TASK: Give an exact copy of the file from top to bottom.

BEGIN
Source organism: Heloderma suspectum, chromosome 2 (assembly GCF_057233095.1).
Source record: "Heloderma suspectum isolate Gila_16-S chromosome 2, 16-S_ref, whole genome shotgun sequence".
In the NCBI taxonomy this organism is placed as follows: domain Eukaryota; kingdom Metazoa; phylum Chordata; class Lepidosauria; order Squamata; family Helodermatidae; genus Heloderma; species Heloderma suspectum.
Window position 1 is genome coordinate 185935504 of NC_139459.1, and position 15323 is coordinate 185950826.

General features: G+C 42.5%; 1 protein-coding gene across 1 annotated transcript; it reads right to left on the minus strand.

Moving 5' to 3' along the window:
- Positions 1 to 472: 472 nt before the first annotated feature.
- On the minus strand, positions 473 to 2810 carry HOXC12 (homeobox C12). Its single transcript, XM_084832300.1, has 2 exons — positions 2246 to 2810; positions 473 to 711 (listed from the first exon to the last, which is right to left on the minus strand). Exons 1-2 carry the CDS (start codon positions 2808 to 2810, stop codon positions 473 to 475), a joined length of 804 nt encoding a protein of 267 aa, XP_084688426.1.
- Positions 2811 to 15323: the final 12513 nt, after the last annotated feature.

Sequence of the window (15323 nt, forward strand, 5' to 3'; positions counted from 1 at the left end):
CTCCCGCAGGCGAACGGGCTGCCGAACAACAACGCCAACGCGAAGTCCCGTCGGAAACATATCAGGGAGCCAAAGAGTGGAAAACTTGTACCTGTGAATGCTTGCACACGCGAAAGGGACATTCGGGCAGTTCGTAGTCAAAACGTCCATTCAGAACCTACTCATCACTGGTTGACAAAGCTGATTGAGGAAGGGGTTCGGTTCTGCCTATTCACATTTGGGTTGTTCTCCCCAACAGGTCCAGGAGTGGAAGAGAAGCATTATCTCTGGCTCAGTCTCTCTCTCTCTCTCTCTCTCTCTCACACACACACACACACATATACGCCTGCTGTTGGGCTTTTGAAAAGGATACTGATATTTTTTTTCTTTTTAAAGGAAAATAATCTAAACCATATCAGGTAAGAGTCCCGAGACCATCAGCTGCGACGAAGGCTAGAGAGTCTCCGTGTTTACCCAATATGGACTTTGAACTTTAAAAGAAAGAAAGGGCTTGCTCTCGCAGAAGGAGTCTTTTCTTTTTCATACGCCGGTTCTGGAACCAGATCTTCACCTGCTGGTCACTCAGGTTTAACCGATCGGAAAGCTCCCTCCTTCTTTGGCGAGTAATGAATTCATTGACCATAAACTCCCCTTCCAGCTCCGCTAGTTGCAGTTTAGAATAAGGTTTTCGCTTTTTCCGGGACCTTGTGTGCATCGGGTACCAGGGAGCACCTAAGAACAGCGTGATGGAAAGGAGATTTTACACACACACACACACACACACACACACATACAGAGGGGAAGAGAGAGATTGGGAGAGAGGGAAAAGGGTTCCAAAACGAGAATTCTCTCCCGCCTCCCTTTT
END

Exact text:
Source organism: Heloderma suspectum, chromosome 2 (assembly GCF_057233095.1).
Source record: "Heloderma suspectum isolate Gila_16-S chromosome 2, 16-S_ref, whole genome shotgun sequence".
In the NCBI taxonomy this organism is placed as follows: domain Eukaryota; kingdom Metazoa; phylum Chordata; class Lepidosauria; order Squamata; family Helodermatidae; genus Heloderma; species Heloderma suspectum.
Window position 1 is genome coordinate 185935504 of NC_139459.1, and position 15323 is coordinate 185950826.

General features: G+C 42.5%; 1 protein-coding gene across 1 annotated transcript; it reads right to left on the minus strand.

Moving 5' to 3' along the window:
- Positions 1 to 472: 472 nt before the first annotated feature.
- On the minus strand, positions 473 to 2810 carry HOXC12 (homeobox C12). Its single transcript, XM_084832300.1, has 2 exons — positions 2246 to 2810; positions 473 to 711 (listed from the first exon to the last, which is right to left on the minus strand). Exons 1-2 carry the CDS (start codon positions 2808 to 2810, stop codon positions 473 to 475), a joined length of 804 nt encoding a protein of 267 aa, XP_084688426.1.
- Positions 2811 to 15323: the final 12513 nt, after the last annotated feature.

Sequence of the window (15323 nt, forward strand, 5' to 3'; positions counted from 1 at the left end):
CTCCCGCAGGCGAACGGGCTGCCGAACAACAACGCCAACGCGAAGTCCCGTCGGAAACATATCAGGGAGCCAAAGAGTGGAAAACTTGTACCTGTGAATGCTTGCACACGCGAAAGGGACATTCGGGCAGTTCGTAGTCAAAACGTCCATTCAGAACCTACTCATCACTGGTTGACAAAGCTGATTGAGGAAGGGGTTCGGTTCTGCCTATTCACATTTGGGTTGTTCTCCCCAACAGGTCCAGGAGTGGAAGAGAAGCATTATCTCTGGCTCAGTCTCTCTCTCTCTCTCTCTCTCTCTCACACACACACACACACATATACGCCTGCTGTTGGGCTTTTGAAAAGGATACTGATATTTTTTTTCTTTTTAAAGGAAAATAATCTAAACCATATCAGGTAAGAGTCCCGAGACCATCAGCTGCGACGAAGGCTAGAGAGTCTCCGTGTTTACCCAATATGGACTTTGAACTTTAAAAGAAAGAAAGGGCTTGCTCTCGCAGAAGGAGTCTTTTCTTTTTCATACGCCGGTTCTGGAACCAGATCTTCACCTGCTGGTCACTCAGGTTTAACCGATCGGAAAGCTCCCTCCTTCTTTGGCGAGTAATGAATTCATTGACCATAAACTCCCCTTCCAGCTCCGCTAGTTGCAGTTTAGAATAAGGTTTTCGCTTTTTCCGGGACCTTGTGTGCATCGGGTACCAGGGAGCACCTAAGAACAGCGTGATGGAAAGGAGATTTTACACACACACACACACACACACACACACATACAGAGGGGAAGAGAGAGATTGGGAGAGAGGGAAAAGGGTTCCAAAACGAGAATTCTCTCCCGCCTCCCTTTT